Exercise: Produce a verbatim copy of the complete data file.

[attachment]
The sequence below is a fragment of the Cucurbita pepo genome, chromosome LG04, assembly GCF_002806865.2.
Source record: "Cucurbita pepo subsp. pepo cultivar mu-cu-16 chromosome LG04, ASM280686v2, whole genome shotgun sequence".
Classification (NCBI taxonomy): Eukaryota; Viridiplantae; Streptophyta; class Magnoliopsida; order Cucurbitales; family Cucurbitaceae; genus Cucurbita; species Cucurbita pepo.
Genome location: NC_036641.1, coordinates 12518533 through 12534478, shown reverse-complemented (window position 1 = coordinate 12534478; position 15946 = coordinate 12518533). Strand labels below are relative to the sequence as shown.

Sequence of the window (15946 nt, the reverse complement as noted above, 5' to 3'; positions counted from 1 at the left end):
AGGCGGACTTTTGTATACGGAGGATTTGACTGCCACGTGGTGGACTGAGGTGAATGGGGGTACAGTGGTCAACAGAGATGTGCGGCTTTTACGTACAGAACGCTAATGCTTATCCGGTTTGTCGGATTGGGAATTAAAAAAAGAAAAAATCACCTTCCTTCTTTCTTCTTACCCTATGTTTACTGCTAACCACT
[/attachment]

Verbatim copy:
The sequence below is a fragment of the Cucurbita pepo genome, chromosome LG04, assembly GCF_002806865.2.
Source record: "Cucurbita pepo subsp. pepo cultivar mu-cu-16 chromosome LG04, ASM280686v2, whole genome shotgun sequence".
Classification (NCBI taxonomy): Eukaryota; Viridiplantae; Streptophyta; class Magnoliopsida; order Cucurbitales; family Cucurbitaceae; genus Cucurbita; species Cucurbita pepo.
Genome location: NC_036641.1, coordinates 12518533 through 12534478, shown reverse-complemented (window position 1 = coordinate 12534478; position 15946 = coordinate 12518533). Strand labels below are relative to the sequence as shown.

Sequence of the window (15946 nt, the reverse complement as noted above, 5' to 3'; positions counted from 1 at the left end):
AGGCGGACTTTTGTATACGGAGGATTTGACTGCCACGTGGTGGACTGAGGTGAATGGGGGTACAGTGGTCAACAGAGATGTGCGGCTTTTACGTACAGAACGCTAATGCTTATCCGGTTTGTCGGATTGGGAATTAAAAAAAGAAAAAATCACCTTCCTTCTTTCTTCTTACCCTATGTTTACTGCTAACCACT